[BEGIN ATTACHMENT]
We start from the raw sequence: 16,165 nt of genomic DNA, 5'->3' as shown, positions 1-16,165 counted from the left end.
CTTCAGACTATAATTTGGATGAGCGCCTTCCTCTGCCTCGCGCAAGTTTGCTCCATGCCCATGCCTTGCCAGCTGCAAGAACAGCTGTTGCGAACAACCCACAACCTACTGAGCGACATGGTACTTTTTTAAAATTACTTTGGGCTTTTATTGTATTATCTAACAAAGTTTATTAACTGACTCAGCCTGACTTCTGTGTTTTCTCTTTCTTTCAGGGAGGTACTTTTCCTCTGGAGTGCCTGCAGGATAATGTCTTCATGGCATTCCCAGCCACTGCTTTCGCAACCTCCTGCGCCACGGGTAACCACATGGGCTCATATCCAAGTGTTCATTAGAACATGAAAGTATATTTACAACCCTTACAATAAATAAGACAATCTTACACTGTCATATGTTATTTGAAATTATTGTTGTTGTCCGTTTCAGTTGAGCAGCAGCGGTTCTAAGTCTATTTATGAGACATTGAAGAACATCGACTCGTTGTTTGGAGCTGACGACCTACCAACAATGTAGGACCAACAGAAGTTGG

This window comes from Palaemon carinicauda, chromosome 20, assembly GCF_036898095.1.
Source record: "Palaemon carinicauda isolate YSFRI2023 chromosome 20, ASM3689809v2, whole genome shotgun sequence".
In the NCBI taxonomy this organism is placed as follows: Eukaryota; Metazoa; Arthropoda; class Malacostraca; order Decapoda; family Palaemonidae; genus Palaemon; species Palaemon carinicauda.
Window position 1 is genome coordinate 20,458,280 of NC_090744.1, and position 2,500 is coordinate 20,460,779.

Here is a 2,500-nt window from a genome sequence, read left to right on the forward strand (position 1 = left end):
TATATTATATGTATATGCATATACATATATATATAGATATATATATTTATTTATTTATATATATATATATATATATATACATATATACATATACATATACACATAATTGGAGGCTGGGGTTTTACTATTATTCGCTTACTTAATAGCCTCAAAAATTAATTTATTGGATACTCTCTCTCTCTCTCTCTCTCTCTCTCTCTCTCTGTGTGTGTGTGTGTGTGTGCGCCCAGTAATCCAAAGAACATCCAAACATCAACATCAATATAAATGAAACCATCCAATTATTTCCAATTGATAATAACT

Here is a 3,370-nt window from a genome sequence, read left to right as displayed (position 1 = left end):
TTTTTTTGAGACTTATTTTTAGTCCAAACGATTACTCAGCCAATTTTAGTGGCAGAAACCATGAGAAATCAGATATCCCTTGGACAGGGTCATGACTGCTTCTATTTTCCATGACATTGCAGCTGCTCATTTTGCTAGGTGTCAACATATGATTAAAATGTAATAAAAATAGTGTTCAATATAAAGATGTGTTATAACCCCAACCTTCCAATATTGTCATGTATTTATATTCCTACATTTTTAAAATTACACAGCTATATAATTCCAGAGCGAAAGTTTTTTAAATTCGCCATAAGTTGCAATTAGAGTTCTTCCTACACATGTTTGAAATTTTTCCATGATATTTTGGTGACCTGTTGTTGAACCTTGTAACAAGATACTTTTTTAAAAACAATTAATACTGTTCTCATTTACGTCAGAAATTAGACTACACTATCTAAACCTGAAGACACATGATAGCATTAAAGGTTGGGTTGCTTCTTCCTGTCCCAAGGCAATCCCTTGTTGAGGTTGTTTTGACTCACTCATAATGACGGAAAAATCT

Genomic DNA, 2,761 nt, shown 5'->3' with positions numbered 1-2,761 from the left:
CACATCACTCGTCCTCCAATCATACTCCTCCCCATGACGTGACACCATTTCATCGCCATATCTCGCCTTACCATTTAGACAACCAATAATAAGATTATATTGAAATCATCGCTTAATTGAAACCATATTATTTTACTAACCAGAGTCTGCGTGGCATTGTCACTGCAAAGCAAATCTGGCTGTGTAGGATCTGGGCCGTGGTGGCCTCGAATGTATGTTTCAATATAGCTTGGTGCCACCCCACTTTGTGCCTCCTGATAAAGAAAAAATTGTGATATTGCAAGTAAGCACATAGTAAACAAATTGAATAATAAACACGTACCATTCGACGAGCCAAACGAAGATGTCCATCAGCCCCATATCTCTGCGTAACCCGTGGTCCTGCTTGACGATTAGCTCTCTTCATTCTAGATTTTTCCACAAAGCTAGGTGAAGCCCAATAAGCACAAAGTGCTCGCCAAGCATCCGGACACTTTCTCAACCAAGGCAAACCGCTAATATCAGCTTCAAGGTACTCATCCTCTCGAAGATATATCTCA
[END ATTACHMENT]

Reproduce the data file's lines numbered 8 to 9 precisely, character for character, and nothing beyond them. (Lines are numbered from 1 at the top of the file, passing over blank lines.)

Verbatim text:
TATATTATATGTATATGCATATACATATATATATAGATATATATATTTATTTATTTATATATATATATATATATATATACATATATACATATACATATACACATAATTGGAGGCTGGGGTTTTACTATTATTCGCTTACTTAATAGCCTCAAAAATTAATTTATTGGATACTCTCTCTCTCTCTCTCTCTCTCTCTCTCTCTCTGTGTGTGTGTGTGTGTGTGCGCCCAGTAATCCAAAGAACATCCAAACATCAACATCAATATAAATGAAACCATCCAATTATTTCCAATTGATAATAACT

Here is a 3,370-nt window from a genome sequence, read left to right as displayed (position 1 = left end):